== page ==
I have been working on making a challah bread that isn’t hard and dense like a rock for about 7 months now.
See, I married a wonderful messianic Jewish man and that equals doing Shabbat every Friday. I have come to love everything about this time: lighting the candles, reciting blessings and prayers that have been said for centuries, singing songs in hebrew, a sip of wine, a taste of bread. The significance of it, once I got past the mental “this is so different to what I grew up with! i can’t learn hebrew!’ , has settled deep in my heart and i now cherish the time. It is the woman of the house’s ‘duty'(read:blessing) to bake the bread, make the meal and have everything ready for the Shabbat meal and service. This includes baking the challah bread.
Now, having a Culinary background, baking bread is something i love. I love the fact that you have to be just so on the temperature of the water for the yeast; that the order in which you mix the ingredients affects the finished product; the rising time – another thing that has been done for centuries and the smell of it baking.
That was all before gluten free. And dairy free. Now it is a whole new learning on baking. It is a frustration for me to have to work to learn what all came naturally before. And my poor OH, he came along right before I switched my eating habits so he doesn’t know i really CAN bake. sigh.
I have tried numerous recipes and flour mixes – all to end up with a dense-overdone-on-the-outside-but-undercooked-on-the-inside loaf of bread. (‘bread’ is being generous to describe these weekly mess ups).And none of them were braided loaves, as is traditional. And then, one evening in my frustration, I was
talking venting to my OH and he does a google search for gluten free Challah. Pulls up a recipe and finds gold. Pamela’s bread mix (one of our favorites) has a recipe that is simple, far less ingredients than most and has a genius way of still braiding the loaf! I was slightly disgruntled at his finding so perfect a recipe but I agreed to try it the next week.
It has been three weeks of using this recipe and this past week I think i nailed it…. mostly. I adjusted a bit of the steps and other than it kind of falling apart during baking – so it looked more like a blob than a nicely braided loaf.( But the weeks before it turned out beautiful.) it tasted like bread! it pulled apart slightly flaky rather than like hacking off a chunk of rock (not exaggerating). I’ll give you the link to send you to the recipe and brilliance of it all and then give you the changes I made to it.
What is so brilliant about it is that they have you divide your dough into 3 sections and put them each into a bag (i use a gallon size ziploc and cut one corner on each) to pipe-braid! See, if you , as the one reading this blog , don’t bake gluten free than you don’t know that our bread dough isn’t the same as yours. it is far too thin to roll out into strips and braid regular. This recipe is a bit thicker than most dough i have worked with, which is nice, but still too thin.
The changes I made last week:
1/2 cup of warm water – i try to get my water to about 110 degrees. hotter than ‘warm’ as it calls for. i also add the yeast to it and let it dissolve for a bit before adding it to the dough. One recipe i have tried in the past, suggested covering the bowl with plastic wrap and putting it in the oven with the light on. to really get the ‘most’ out of the yeast, it needs to dissolve before adding.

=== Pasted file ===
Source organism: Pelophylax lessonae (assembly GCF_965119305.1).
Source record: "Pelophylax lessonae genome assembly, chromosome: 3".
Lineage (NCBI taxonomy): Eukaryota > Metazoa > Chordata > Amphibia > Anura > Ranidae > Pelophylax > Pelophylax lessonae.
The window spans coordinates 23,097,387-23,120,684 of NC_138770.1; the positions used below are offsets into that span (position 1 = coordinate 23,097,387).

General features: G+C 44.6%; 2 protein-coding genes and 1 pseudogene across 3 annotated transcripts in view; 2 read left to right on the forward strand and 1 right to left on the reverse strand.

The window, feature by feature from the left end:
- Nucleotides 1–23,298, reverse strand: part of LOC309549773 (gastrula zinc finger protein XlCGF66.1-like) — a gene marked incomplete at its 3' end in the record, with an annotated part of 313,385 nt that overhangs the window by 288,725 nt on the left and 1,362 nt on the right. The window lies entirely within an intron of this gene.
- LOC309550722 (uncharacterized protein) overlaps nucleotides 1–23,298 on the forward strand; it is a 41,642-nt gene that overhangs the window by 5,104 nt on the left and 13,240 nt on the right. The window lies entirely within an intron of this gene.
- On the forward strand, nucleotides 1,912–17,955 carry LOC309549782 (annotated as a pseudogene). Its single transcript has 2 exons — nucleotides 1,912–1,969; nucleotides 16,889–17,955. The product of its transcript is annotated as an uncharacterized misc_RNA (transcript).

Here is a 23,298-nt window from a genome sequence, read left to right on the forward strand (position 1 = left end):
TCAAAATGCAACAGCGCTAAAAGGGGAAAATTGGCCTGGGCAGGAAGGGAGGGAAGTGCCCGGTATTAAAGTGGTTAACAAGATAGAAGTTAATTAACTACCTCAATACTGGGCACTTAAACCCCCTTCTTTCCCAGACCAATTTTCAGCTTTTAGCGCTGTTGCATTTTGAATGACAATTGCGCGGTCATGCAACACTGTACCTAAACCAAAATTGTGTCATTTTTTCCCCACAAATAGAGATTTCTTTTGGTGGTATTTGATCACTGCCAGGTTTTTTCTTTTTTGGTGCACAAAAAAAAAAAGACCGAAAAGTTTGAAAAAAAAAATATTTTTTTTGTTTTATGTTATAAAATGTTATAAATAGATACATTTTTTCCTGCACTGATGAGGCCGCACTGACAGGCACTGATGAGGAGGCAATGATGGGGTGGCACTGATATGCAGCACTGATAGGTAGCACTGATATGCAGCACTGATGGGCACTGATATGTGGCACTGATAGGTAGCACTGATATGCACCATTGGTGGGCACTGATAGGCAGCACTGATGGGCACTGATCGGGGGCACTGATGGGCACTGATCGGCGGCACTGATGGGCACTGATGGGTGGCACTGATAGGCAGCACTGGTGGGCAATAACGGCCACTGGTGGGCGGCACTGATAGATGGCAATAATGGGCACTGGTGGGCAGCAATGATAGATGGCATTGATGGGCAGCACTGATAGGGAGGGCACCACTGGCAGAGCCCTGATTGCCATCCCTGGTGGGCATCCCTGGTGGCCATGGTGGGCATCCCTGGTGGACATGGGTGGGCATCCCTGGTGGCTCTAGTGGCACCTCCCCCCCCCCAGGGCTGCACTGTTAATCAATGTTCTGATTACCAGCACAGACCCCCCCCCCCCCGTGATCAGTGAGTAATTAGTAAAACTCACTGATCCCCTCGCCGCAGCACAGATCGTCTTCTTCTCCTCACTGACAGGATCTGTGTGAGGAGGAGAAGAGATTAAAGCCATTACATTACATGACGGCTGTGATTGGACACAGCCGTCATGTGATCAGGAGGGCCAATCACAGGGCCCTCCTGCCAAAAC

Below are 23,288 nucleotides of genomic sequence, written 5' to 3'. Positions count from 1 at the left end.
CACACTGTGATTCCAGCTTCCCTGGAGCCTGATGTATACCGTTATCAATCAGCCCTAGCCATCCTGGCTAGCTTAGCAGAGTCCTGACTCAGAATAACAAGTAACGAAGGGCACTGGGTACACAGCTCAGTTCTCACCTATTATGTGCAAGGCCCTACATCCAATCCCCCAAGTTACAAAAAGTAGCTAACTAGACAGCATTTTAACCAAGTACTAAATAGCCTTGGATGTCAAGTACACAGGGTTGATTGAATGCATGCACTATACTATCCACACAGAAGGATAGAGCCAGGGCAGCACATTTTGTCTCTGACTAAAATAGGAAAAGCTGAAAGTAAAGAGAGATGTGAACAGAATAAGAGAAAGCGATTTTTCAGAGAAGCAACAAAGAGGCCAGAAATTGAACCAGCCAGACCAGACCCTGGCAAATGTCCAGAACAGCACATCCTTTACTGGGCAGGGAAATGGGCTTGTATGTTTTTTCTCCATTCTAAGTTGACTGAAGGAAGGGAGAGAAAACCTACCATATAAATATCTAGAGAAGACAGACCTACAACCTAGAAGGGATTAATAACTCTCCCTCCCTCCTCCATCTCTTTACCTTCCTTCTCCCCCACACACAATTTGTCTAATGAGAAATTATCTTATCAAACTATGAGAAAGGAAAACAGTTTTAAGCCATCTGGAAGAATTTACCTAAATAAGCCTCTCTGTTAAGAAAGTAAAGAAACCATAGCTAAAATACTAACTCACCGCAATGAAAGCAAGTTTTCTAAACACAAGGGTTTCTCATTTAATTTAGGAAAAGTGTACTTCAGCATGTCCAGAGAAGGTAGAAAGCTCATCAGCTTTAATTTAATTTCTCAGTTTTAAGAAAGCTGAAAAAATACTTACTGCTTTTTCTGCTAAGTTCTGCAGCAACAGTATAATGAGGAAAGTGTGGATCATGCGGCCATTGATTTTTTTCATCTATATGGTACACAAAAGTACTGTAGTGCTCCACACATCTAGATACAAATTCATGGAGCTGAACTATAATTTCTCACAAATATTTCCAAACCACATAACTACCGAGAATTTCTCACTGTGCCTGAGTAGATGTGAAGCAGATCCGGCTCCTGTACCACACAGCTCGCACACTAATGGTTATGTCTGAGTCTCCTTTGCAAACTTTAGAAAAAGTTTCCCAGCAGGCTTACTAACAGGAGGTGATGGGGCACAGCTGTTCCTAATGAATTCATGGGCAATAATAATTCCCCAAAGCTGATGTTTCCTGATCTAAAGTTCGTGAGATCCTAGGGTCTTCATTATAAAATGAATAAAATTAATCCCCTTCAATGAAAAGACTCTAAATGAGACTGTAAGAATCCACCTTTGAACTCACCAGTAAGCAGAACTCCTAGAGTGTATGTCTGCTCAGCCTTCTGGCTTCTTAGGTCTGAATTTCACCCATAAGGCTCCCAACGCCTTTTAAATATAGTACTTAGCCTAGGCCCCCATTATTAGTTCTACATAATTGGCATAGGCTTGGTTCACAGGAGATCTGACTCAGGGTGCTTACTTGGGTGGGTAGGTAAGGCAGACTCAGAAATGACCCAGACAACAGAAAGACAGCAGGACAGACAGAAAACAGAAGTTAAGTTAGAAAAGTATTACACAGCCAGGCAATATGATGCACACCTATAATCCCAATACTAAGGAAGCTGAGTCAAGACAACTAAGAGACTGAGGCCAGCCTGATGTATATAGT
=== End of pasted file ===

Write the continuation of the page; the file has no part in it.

i also mixed in the milk – i use unsweetened almond milk – with the eggs in a separate bowl from the dry ingredients. it ensures that your eggs are completely mixed in and i think it somehow helped with the lightness of the finished product. as for the eggs themselves, i can’t eat chicken eggs so i use duck eggs. when making this bread, i choose the biggest three out of the dozen and crack those. this is, after all, an egg bread. don’t think just because they are bigger, you don’t need all 3 that is called for (that was part of my problem for a long time). use them, and use the biggest ones. trust me. it helps
I don’t use white sugar anymore so i have started using honey instead. Now, my honey doesn’t stay all nice and ‘runny’ so i started putting it in the pan with the butter to ‘melt’ them at the same time. i make sure and let them cool before mixing in to the dry ingredients though, you don’t want to put hot butter in. not good.
after mixing, pipe a braid. take your time. yes, it will break a bit as it comes out of the bag but don’t worry about it. let it rise the suggested time, 60 – 90 minutes. The last 10 or so minutes, i put a small pan of water on the shelf below it to start getting the air more humid. The last change i made was instead of baking it at 350degrees, I bumped the temp down to about 320degrees, covered it with foil and checked it about 45 minutes in. Our oven bakes hotter than it should so maybe you won’t have to lower the temperature. but i was having a problem of the inside not getting baked all the way.
Well! i know it’s a lot of information there, but if you’ve been struggling with gf bread baking, i think these tips might help! I am hoping to sweeten the dough up once i have got the recipe all figured out, since challah bread is supposed to be a sweeter bread.
Have a great week and let me know of any other tips and tricks of gf and dairy free baking! I am off to visit my parents for lunch =)